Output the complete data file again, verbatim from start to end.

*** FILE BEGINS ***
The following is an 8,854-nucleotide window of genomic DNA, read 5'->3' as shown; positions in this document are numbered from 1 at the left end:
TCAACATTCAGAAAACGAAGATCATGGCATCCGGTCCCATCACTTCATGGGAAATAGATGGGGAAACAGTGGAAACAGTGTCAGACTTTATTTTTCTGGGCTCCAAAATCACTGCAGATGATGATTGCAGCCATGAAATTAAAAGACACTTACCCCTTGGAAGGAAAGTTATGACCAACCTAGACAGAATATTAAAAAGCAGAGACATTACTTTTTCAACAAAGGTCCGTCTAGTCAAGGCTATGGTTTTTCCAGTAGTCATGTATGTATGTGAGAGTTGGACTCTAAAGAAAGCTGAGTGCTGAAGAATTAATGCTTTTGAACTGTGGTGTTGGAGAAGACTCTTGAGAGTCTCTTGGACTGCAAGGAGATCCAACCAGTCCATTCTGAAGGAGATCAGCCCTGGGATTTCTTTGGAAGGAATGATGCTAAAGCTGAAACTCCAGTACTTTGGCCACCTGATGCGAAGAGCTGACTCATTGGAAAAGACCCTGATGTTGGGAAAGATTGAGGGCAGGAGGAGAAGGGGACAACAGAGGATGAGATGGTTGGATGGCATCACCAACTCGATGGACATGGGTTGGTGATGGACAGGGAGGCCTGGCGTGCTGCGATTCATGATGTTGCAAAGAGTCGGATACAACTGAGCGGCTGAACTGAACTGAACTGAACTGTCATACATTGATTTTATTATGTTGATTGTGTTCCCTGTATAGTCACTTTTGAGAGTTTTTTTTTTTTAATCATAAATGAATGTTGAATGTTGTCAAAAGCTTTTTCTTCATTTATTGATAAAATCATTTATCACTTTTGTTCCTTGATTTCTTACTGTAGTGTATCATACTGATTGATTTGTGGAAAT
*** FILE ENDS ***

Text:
The following is an 8,854-nucleotide window of genomic DNA, read 5'->3' as shown; positions in this document are numbered from 1 at the left end:
TCAACATTCAGAAAACGAAGATCATGGCATCCGGTCCCATCACTTCATGGGAAATAGATGGGGAAACAGTGGAAACAGTGTCAGACTTTATTTTTCTGGGCTCCAAAATCACTGCAGATGATGATTGCAGCCATGAAATTAAAAGACACTTACCCCTTGGAAGGAAAGTTATGACCAACCTAGACAGAATATTAAAAAGCAGAGACATTACTTTTTCAACAAAGGTCCGTCTAGTCAAGGCTATGGTTTTTCCAGTAGTCATGTATGTATGTGAGAGTTGGACTCTAAAGAAAGCTGAGTGCTGAAGAATTAATGCTTTTGAACTGTGGTGTTGGAGAAGACTCTTGAGAGTCTCTTGGACTGCAAGGAGATCCAACCAGTCCATTCTGAAGGAGATCAGCCCTGGGATTTCTTTGGAAGGAATGATGCTAAAGCTGAAACTCCAGTACTTTGGCCACCTGATGCGAAGAGCTGACTCATTGGAAAAGACCCTGATGTTGGGAAAGATTGAGGGCAGGAGGAGAAGGGGACAACAGAGGATGAGATGGTTGGATGGCATCACCAACTCGATGGACATGGGTTGGTGATGGACAGGGAGGCCTGGCGTGCTGCGATTCATGATGTTGCAAAGAGTCGGATACAACTGAGCGGCTGAACTGAACTGAACTGAACTGTCATACATTGATTTTATTATGTTGATTGTGTTCCCTGTATAGTCACTTTTGAGAGTTTTTTTTTTTTAATCATAAATGAATGTTGAATGTTGTCAAAAGCTTTTTCTTCATTTATTGATAAAATCATTTATCACTTTTGTTCCTTGATTTCTTACTGTAGTGTATCATACTGATTGATTTGTGGAAAT